his name. Where does the woman live?"

"The woman, or, as some consider her, the girl, lives at present with
a charming person called by the world Mrs. Bazalgette, but by the
dressmaker her sweet little aunt--" (kiss) (kiss) (kiss); and Lucy,
whose natural affection for this lady was by a certain law of nature
heated higher by working day and night for her in secret, felt a need
of expansion, and curled, round her like a serpent with a dove's

Mrs. Bazalgette did what you and I, manly reader, should have been apt
to omit. She extricated herself, not roughly, yet a little
hastily--like a water-snake gliding out of the other sweet serpent's
folds.* Sacred dress being present, she deemed caresses frivolous--and
ill-timed. "There, there, let me alone, child, and tell me all about
it directly. 'What put it into your head? Who taught you? Is this your
first attempt? Have you paid for the silk, or am I to? Do tell me
quick; don't keep me on thorns!"

* Here flashes on the cultivated mind the sprightly couplet,

"Oh, that I had my mistress at this bay,
To kiss and clip me--till I run away."

SHAKESPEARE.--Venus and Adonis.

Lucy answered this fusillade in detail. "You know, aunt, dressmakers
bring us their failures, and we, by our hints, get them made into

"So we do."

"So I said to myself, 'Now why not bring a little intelligence to bear
at the beginning, and make these things right at once?' Well, I bought
several books, and studied them, and practiced cutting out, in large
sheets of brown paper first; next I ventured a small flight--I made
Jane a gown."

"What! your servant?"

"Yes. I had a double motive; first attempts are seldom brilliant, and
it was better to fail in merino, and on Jane, than on you, madam, and
in silk. In the next place, Jane had been giving herself airs, and
objecting to do some work of that kind for me, so I thought it a good
opportunity to teach her that dignity does not consist in being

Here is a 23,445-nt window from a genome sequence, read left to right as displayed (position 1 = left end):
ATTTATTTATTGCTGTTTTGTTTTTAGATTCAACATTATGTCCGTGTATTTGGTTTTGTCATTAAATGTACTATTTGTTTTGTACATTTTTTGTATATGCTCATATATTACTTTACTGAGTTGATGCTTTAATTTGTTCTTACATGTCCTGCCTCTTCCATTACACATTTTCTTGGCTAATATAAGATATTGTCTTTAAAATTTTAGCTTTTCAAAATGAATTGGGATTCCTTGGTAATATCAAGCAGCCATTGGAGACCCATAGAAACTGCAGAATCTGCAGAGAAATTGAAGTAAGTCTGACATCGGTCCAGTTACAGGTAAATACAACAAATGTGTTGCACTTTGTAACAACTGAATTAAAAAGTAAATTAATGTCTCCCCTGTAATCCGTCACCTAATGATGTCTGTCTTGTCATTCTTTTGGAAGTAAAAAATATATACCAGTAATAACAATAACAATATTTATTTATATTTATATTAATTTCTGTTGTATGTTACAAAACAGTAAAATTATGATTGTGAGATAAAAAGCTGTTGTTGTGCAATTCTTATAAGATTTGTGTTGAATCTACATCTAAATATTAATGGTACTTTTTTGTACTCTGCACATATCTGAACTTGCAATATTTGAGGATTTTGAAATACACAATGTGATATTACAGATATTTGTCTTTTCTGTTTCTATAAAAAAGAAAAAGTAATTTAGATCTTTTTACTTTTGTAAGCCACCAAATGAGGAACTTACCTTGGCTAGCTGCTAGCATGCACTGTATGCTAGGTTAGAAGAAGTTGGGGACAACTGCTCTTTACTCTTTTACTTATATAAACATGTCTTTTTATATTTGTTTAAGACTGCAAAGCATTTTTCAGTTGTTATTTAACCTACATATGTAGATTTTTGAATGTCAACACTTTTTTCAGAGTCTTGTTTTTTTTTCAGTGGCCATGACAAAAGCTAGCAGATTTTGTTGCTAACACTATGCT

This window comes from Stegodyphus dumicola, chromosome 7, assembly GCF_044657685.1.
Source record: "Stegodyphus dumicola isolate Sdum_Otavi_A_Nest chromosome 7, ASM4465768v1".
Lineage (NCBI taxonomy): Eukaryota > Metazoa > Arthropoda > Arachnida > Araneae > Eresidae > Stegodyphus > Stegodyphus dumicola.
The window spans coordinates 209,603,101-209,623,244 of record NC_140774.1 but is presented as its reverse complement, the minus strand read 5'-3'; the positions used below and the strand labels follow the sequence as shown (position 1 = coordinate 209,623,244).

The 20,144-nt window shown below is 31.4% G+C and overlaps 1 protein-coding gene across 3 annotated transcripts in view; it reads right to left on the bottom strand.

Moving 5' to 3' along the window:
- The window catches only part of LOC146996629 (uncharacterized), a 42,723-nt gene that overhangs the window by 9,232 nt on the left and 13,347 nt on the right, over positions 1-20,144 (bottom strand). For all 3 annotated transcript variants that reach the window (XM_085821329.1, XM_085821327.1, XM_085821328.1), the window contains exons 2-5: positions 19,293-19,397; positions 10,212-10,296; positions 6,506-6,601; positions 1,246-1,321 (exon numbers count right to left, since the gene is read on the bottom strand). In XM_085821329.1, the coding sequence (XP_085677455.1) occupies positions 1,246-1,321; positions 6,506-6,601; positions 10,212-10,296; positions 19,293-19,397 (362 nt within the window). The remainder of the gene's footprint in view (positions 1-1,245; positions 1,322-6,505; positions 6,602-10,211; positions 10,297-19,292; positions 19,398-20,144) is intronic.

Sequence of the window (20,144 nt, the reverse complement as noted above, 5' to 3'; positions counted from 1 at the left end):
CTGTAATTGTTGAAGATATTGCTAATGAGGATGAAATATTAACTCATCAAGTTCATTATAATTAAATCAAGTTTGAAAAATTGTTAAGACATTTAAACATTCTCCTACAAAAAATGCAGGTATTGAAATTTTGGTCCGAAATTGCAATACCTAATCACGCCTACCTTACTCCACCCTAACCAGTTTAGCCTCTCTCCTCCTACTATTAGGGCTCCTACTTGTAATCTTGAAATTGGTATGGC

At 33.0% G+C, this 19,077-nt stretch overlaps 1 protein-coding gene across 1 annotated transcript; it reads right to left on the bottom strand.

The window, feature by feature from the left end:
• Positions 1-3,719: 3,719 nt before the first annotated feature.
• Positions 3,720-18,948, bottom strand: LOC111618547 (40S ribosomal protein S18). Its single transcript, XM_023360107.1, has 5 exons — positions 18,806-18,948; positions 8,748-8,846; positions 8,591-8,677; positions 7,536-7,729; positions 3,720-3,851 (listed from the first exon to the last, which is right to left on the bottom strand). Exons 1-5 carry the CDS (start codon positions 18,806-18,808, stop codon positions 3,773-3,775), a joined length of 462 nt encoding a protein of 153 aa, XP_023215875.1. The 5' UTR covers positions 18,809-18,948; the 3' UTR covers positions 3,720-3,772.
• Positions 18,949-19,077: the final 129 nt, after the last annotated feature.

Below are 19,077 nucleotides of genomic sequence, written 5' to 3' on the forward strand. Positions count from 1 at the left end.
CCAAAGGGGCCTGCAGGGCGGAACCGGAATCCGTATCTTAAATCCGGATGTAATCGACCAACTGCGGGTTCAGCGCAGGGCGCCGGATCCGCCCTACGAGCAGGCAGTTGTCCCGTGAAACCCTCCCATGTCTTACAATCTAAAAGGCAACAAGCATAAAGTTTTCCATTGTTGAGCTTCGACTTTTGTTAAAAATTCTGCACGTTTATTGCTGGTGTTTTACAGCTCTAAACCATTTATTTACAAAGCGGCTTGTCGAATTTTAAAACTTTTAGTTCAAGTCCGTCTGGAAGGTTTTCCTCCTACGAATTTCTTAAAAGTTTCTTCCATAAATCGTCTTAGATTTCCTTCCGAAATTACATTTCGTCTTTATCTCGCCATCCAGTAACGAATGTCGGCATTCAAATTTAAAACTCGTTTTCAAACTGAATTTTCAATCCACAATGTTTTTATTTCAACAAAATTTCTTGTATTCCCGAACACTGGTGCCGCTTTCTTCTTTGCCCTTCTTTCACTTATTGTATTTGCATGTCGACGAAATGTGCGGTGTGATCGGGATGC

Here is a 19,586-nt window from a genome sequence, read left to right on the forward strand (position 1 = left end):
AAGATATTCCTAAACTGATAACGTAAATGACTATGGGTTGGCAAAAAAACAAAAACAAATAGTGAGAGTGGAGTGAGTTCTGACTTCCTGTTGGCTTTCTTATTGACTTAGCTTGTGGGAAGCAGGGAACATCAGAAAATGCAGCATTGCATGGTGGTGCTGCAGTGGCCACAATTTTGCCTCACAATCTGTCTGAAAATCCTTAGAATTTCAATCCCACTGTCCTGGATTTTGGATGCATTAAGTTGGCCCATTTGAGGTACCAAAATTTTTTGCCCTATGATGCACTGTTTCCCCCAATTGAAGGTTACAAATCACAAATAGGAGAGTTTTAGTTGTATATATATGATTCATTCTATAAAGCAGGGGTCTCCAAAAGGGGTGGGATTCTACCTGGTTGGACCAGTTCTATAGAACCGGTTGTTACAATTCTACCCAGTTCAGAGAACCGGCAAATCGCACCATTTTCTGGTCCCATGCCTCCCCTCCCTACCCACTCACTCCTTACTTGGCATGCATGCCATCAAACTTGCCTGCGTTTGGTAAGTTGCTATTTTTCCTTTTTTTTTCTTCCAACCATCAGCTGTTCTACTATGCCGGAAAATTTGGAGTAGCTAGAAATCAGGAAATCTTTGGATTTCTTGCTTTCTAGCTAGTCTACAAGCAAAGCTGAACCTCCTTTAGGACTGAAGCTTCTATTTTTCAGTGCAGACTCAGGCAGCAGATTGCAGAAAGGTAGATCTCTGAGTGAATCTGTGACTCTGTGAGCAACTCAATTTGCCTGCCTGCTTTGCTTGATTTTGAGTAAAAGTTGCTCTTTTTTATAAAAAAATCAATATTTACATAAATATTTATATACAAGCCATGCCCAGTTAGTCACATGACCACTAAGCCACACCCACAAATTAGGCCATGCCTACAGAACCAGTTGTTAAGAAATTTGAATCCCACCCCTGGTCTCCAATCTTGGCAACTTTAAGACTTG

disobliging. The poor girl is so ashamed now: she comes to me in her
merino frock, and pesters me all day to let her do things for me. I am
at my wit's end sometimes to invent unreal distresses, like the
writers of fiction, you know; and, aunty, dear, you will not have to
pay for the stuff: to tell you the real truth, I overheard Mr.
Bazalgette say something about the length of your last dressmaker's
bill, and, as I have been very economical at Font Abbey, I found I had
eighteen pounds to spare, so I said nothing, but I thought we will
have a dress apiece that _nobody_ shall have to pay for."

"Eighteen pounds? These two lovely dresses, lace, trimmings, and all,
for eighteen pounds!"

"Yes, aunt. So you see those good souls that make our dresses have
imposed upon us without ceremony: they would have been twenty-five
pounds apiece; now would they not?"

"At least. Well, you are a clever girl. I might as well try on yours,
as you won't."

"Do, dear."

She tried on Lucy's gown, and, as before, got two looking-glasses into
a line, twisted and twirled, and inspected herself north, south, east
and west, and in an hour and a half resigned herself to take the dress
off. Lucy observed with a sly smile that her gayety declined, and she
became silent and pensive.

"In the dead of the night, when with labor oppressed, All mortals
enjoy the sweet blessing of rest," a phantom stood at Lucy's bedside
and fingered her. She awoke with a violent scream, the first note of
which pierced the night's dull ear, but the second sounded like a wail
from a well, being uttered a long way under the bedclothes. "Hush!
don't be a fool," cried the affectionate phantom; and kneaded the
uncertain form through the bedclothes; "fancy screeching so at sight
of me!" Then gradually a single eye peeped timidly between two white
hands that held the sheets ready for defense like a shield.

"B--b--but you are all in white," gulped Lucy, trembling all over; for
her delicate fibers were set quivering, and could not be stilled by a
word, fingered at midnight all in a moment by a shape.

"Why, what color should I be--in my nightgown?" snapped the specter.
"What color is yours?" and she gave Lucy a little angry pull--"and
everybody else's?"

"But at the dead of night, aunt, and without any warning--it's
terrible. Oh dear!" (another little gulp in the throat, exceeding

"Lucy, be yourself," said the specter, severely; "you used not to be
so selfish as to turn hysterical when your aunt came to you for

Lucy had to do a little. "Forgive, blessed shade!" She apologized,
crushed down her obtrusive, egotistical tremors, and vibrated to

Placable Aunt Bazalgette accepted her excuses, and opened the business
that brought her there.

"I didn't leave my bed at this hour for nothing, you may be sure."

"N--no, aunt."

"Lucy," continued Mrs. Bazalgette, deepening, "there is a weight on my

Up sat Lucy in the bed, and two sapphire eyes opened wide and made
terror lovely.

"Oh, aunt, what have you been doing? It is remorse, then, that will
not let you sleep. Ah! I see! your flirtations--your flirtations--this
is the end of them."

"My flirtations!" cried the other, in great surprise. "I never flirt.
I only amuse myself with them."*

*In strict grammar this "them" ought to refer to "flirtations;" but